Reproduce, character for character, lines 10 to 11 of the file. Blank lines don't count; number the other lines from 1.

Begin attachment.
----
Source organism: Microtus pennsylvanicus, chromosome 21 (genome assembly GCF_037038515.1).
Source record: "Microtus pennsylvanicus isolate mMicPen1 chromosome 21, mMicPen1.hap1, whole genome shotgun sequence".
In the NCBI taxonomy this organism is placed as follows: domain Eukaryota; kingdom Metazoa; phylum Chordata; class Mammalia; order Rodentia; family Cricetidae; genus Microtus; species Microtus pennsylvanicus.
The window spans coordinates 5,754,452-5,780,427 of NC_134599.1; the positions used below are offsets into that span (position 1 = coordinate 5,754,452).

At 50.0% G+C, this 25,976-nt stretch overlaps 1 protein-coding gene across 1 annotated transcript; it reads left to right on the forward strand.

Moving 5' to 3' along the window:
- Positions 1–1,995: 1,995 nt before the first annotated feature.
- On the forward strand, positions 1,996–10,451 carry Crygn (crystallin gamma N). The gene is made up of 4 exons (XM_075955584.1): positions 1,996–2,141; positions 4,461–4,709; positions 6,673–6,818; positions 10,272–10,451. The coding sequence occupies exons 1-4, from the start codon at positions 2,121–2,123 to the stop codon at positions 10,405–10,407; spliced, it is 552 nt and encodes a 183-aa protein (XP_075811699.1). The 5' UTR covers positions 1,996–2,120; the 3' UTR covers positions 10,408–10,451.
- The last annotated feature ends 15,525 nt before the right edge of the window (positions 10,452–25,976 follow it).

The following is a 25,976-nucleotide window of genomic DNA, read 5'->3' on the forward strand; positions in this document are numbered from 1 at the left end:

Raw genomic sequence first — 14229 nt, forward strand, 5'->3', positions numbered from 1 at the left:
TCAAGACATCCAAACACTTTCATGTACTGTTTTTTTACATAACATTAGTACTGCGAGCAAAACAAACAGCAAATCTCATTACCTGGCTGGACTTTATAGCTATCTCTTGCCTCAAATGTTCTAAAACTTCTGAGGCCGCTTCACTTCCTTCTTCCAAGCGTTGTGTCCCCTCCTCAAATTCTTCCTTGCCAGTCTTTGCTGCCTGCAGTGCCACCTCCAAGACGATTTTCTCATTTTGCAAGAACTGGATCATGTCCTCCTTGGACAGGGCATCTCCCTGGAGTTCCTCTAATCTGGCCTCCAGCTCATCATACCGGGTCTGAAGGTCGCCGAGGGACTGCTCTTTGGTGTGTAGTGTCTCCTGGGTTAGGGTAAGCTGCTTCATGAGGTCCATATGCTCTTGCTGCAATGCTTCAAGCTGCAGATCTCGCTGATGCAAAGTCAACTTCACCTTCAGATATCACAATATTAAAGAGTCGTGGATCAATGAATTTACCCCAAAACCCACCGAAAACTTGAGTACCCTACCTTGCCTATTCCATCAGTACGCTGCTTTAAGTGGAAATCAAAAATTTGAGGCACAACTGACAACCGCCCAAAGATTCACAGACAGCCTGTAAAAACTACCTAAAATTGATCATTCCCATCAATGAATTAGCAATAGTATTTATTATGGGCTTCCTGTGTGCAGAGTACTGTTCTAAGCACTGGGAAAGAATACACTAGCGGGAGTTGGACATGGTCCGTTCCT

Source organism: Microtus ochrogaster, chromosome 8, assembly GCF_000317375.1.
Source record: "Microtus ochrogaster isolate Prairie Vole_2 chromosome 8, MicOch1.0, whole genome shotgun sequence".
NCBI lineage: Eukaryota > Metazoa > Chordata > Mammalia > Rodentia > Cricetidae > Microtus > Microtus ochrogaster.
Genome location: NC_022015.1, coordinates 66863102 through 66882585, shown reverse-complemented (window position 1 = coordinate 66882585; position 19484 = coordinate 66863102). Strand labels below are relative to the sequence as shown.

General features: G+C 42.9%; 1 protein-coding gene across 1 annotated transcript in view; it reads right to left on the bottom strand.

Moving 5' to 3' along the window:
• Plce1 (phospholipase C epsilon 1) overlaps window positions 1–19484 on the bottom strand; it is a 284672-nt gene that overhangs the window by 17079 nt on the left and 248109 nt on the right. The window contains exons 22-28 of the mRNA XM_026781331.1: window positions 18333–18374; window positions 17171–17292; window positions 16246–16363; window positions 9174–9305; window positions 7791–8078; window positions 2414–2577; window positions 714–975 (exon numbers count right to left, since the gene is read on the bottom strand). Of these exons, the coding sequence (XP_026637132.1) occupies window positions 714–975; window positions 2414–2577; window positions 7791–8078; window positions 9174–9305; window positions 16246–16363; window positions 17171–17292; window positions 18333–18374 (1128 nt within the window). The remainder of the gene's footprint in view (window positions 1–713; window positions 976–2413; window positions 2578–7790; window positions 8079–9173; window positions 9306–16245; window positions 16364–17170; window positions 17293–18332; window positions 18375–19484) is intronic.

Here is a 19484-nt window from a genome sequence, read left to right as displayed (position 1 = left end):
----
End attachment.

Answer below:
The following is a 25,976-nucleotide window of genomic DNA, read 5'->3' on the forward strand; positions in this document are numbered from 1 at the left end:

Raw genomic sequence first — 14229 nt, forward strand, 5'->3', positions numbered from 1 at the left: